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Public Health Officials In Southern Oregon and Northern California Among Those Who Left During The Pandemic

Former Humboldt County Health Officer Dr. Teresa Frankovich was among those public health officials who resigned during the COVID-19 pandemic. Frankovich left her position in September to attend to family issues.

Nearly 200 public health officials across the country have resigned, retired or been fired from their jobs during the coronavirus pandemic, according to a new report from Kaiser Health News and the Associated Press.

The tally of at least 181 departed health officials in 38 states includes several in Southern Oregon and Northern California.

When the coronavirus pandemic touched down in Shasta County last spring, Brandy Isola had been in her job as the county Public Health Director for about six months. She quickly learned it was more than she had signed up for.

“I mean it was just 24/7 thinking about it, problem solving, trying to get staff, trying to figure out your next move, lots of media attention, lots of angry people at board meetings not liking what you’re doing, and just a tremendous amount of stress,” Isola says.

Since then, Isola’s former colleague, Shasta County Health Officer Karen Ramstrom, has reportedly received personal threats and, as a result, had police patrol her home for safety.

Other local officials left for retirement or family. In September, Humboldt County Health Officer Dr. Teresa Frankovich announced her resignation to attend to family issues. At the time, she said what was supposed to be a part-time job had grown to be more than full-time because of the pandemic.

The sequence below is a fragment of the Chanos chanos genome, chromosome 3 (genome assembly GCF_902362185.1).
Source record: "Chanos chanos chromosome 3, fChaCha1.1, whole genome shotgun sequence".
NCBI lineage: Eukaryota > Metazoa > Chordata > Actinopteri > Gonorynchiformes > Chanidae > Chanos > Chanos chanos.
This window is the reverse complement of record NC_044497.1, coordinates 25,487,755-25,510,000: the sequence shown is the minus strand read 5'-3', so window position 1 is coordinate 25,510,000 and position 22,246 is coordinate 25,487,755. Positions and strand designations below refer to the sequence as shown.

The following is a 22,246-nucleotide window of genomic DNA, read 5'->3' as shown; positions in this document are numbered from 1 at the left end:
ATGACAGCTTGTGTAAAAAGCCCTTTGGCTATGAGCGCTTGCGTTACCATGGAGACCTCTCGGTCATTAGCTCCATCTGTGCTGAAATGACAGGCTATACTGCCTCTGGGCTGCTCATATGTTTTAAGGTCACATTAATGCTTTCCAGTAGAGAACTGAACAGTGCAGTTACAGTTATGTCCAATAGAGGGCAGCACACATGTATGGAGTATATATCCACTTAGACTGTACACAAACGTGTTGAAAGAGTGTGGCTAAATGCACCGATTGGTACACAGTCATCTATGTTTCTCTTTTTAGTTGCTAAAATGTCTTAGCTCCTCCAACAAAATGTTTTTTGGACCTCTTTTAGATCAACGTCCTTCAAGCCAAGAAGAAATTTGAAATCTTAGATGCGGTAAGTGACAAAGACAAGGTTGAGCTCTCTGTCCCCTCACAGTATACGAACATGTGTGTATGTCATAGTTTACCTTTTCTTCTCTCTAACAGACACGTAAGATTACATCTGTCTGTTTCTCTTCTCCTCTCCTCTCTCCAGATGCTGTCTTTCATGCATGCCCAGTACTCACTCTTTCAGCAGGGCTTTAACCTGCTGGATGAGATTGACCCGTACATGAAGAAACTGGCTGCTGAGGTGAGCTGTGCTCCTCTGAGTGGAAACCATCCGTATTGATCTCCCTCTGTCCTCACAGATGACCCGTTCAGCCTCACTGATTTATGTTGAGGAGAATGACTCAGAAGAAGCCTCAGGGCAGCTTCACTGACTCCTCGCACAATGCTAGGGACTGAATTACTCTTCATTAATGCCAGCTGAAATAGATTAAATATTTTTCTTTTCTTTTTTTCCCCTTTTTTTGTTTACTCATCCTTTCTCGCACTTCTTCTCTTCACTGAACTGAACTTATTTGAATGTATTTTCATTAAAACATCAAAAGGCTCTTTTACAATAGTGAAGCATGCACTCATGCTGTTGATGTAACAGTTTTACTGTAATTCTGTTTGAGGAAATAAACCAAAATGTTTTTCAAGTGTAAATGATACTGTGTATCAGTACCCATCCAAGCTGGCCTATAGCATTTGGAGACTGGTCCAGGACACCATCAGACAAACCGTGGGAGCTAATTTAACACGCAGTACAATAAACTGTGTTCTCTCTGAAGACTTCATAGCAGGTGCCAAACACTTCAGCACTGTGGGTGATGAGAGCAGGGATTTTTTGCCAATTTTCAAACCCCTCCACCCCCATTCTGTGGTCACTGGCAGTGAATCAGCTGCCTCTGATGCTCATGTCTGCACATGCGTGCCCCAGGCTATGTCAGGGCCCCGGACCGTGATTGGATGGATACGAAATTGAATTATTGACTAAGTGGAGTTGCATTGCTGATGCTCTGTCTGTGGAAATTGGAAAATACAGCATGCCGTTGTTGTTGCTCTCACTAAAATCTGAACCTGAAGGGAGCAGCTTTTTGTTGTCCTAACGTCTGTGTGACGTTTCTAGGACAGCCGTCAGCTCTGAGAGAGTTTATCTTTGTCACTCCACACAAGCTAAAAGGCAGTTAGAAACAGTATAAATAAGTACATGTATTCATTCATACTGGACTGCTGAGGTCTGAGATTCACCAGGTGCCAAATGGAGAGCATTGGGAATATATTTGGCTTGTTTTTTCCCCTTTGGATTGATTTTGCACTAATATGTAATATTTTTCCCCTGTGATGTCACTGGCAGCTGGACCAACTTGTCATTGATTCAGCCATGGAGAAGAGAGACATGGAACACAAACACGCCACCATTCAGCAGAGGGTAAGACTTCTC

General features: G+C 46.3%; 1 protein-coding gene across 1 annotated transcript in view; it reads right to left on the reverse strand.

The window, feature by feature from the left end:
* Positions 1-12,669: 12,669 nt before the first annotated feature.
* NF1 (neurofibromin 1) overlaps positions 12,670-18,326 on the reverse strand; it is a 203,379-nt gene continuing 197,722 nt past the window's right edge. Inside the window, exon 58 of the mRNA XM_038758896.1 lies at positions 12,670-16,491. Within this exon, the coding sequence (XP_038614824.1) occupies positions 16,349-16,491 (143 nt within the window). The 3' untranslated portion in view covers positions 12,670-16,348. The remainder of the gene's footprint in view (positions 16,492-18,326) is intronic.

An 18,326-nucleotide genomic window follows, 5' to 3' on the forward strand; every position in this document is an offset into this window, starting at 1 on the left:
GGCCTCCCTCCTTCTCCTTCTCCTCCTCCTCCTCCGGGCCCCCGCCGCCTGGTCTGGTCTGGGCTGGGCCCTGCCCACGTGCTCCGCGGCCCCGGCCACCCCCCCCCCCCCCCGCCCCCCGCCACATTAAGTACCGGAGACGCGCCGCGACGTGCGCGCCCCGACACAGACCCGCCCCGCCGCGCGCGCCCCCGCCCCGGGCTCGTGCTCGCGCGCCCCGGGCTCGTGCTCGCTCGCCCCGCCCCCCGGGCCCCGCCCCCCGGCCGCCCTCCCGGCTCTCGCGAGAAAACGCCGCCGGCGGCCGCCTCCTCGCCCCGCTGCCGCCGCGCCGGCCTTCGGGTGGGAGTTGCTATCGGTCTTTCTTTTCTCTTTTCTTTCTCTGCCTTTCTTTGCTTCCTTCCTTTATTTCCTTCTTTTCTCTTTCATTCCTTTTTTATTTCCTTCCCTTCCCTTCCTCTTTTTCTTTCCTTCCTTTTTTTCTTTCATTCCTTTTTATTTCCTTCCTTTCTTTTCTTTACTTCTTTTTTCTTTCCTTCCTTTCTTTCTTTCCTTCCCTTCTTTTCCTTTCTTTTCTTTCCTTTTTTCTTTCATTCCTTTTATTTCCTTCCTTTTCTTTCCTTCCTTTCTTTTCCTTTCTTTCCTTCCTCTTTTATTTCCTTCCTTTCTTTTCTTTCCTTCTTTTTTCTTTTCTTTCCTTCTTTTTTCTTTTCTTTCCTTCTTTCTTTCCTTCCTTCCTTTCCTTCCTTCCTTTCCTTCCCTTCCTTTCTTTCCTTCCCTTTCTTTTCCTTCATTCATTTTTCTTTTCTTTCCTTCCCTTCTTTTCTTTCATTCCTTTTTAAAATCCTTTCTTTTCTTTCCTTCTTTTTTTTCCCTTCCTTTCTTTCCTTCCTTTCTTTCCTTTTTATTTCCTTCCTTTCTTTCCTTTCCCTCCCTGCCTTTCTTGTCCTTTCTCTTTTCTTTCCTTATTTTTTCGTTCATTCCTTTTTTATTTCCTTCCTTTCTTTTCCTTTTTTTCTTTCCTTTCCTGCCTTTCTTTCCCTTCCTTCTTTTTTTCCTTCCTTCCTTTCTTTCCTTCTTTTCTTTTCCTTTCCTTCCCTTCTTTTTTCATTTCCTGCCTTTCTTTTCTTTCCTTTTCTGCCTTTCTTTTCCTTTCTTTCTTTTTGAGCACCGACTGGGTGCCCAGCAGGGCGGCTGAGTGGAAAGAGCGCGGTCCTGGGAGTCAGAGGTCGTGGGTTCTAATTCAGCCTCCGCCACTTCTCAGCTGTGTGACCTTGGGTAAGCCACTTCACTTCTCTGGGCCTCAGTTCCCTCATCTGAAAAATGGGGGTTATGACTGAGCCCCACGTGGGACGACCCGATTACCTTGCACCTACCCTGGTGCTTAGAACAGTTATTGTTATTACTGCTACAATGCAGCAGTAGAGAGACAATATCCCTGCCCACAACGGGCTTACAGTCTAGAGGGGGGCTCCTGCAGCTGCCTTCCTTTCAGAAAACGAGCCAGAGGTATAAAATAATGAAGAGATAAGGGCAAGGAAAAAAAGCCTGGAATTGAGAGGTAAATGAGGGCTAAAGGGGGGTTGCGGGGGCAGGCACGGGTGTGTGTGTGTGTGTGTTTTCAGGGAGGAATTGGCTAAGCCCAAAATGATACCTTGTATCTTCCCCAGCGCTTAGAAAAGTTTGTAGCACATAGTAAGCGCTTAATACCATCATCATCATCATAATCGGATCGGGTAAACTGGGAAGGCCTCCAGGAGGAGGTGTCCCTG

The public health administrator of Coos County was also replaced in May. Officials with Coos County Health and Wellness said the departure of former Public Health Administrator Florence Pourtal-Stevens was not related to the pandemic, but they declined to give further explanation of why she left.

The Kaiser Health News and AP investigation tallied seven state and local public health officials who left their jobs in Oregon and 17 in California since April 1.

Isola, who now works at a federally qualified health center in Shasta County, says she has nothing but admiration and awe for her past colleagues still doing public health work in the face of vitriol and hostility from the politicization of the pandemic.

“I think it just weeded out those who weren’t 125% committed to public health and their community and who could stand the job, to be honest,” Isola says.

Erik Neumann is the interim news director at Jefferson Public Radio. He earned a master's degree from the UC Berkeley Graduate School of Journalism and joined JPR as a reporter in 2019 after working at NPR member station KUER in Salt Lake City.